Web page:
More information needed on Haida Gwaii herring fisheries

A new report by World Wildlife Fund Canada has rated Haida Gwaii’s Pacific herring fishery and 26 other small-fish fisheries in Canada.

A new report by World Wildlife Fund Canada has rated Haida Gwaii’s Pacific herring fishery and 26 other small-fish fisheries in Canada on criteria such as stock status, monitoring, and environmental drivers as in need of more information.

From Newfoundland mackerel to Haida Gwaii herring, the report found none of the 27 fisheries sufficiently account for small-fish predators such as rockfish or Chinook and coho salmon.

Most of the fisheries, including all of those in B.C., also lacked data on stock status for small fish.

“We’re not conservative enough in their management because we’re not fully including their role in the ecosystem, their dependent predators, or fully understanding the way they fluctuate naturally,” Aurelie Cosandey-Godin, a post-doctoral researcher and senior oceans specialist for the conservation group, said.

Called “Food for All,” the WWF-Canada report notes that, around the world, twice as many small fish stocks such as herring and capelin have collapsed compared with the big fish that eat them, such as tuna or Atlantic cod.

One reason is that herring, capelin and other forage fish collect in large shoals that are easy to catch even when the local stocks are declining.

Recent DFO reports show Haida Gwaii’s herring stocks fell significantly from 2013 to 2014, and further declines were predicted for 2015.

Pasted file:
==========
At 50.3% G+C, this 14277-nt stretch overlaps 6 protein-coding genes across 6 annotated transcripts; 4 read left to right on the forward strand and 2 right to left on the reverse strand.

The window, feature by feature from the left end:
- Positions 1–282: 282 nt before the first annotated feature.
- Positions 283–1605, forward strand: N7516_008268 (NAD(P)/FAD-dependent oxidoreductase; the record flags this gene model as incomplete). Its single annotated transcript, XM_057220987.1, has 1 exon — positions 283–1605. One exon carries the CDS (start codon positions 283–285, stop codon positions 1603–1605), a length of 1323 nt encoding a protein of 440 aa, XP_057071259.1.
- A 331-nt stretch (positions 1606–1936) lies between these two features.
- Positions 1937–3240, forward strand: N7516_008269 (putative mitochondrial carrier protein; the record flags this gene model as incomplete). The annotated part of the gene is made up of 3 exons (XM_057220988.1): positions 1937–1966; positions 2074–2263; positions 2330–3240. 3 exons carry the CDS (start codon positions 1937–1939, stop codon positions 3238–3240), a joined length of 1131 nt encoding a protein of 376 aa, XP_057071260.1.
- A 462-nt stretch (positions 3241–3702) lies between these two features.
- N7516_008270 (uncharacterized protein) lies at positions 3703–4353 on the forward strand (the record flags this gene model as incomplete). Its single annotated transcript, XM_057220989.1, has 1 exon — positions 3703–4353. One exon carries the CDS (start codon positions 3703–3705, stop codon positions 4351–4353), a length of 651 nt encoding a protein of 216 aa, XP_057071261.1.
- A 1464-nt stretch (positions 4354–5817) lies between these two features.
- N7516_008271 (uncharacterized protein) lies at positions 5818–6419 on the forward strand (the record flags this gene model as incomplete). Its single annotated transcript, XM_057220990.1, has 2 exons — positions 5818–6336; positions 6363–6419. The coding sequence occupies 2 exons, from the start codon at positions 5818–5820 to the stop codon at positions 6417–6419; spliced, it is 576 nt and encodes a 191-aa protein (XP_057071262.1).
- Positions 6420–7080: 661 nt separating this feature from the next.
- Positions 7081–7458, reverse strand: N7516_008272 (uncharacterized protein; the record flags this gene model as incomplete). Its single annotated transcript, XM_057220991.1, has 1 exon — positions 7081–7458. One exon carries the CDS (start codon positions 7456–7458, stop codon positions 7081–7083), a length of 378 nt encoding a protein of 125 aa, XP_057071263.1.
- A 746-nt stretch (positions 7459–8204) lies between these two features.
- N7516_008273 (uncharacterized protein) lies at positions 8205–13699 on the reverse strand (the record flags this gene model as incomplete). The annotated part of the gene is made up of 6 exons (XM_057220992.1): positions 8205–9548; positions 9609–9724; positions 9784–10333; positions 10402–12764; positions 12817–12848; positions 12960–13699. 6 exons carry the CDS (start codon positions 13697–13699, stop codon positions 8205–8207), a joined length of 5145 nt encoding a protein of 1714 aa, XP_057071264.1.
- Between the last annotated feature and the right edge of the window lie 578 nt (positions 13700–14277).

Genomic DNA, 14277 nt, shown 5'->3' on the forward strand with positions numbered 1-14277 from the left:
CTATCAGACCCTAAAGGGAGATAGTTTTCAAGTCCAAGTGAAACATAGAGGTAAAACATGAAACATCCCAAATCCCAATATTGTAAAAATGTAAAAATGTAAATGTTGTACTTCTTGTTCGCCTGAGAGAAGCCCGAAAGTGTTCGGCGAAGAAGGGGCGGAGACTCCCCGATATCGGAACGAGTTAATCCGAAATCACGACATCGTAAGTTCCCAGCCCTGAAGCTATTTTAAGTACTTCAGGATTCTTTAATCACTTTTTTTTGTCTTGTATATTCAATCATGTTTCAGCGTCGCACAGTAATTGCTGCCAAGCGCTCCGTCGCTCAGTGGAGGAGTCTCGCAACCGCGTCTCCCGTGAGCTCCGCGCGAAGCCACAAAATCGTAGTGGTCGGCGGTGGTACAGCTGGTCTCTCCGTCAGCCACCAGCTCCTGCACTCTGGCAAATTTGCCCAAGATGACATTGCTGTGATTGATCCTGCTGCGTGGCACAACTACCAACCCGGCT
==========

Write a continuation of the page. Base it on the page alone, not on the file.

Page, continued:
Last year, the Haida Nation won a Federal Court injunction to keep the fishery closed a judge found the fisheries minister of the time had ignored DFO scientists who found no evidence yet of a sustained recovery.

Haida Gwaii’s herring fishery scored just 50 per cent based on the nine criteria used by WWF-Canada.

Several of the criteria are based on a 2012 study by the Lenfest Forage Fish Task Force, which was published by 13 forage-fish experts from around the world.

“They were really highlighting the fact that in general these fisheries are overlooked,” Cosandey-Godin said.

While Fisheries and Oceans Canada has adopted some similar criteria and is in the midst of an ocean modelling review, a lot more work is needed, particularly on mapping where forage-fish predators and feeding, and how much they need to thrive.

Along with sustainability, understanding that relationship could boost fisheries’ bottom line the WFF report found that while catching herring directly only has a direct value of $68 per square kilometre fished, their big-fish predators are valued at $508 over the same area.

Cosandey-Godin said there is much work underway on establishing better management of Haida Gwaii herring.

One upcoming project that WFF-Canada is involved with is trying to develop an alternative to using herring and other forage fish as bait for crab and lobster fishing.

Baits that rely on leftover fish from fish processing are already on the market in B.C. and Norway, said Cosandey-Godin, but they need to be priced the same as forage-fish bait before they are widely adopted.

“That’s the main issue, when it comes down to it—right now it’s more expensive,” she said.

 

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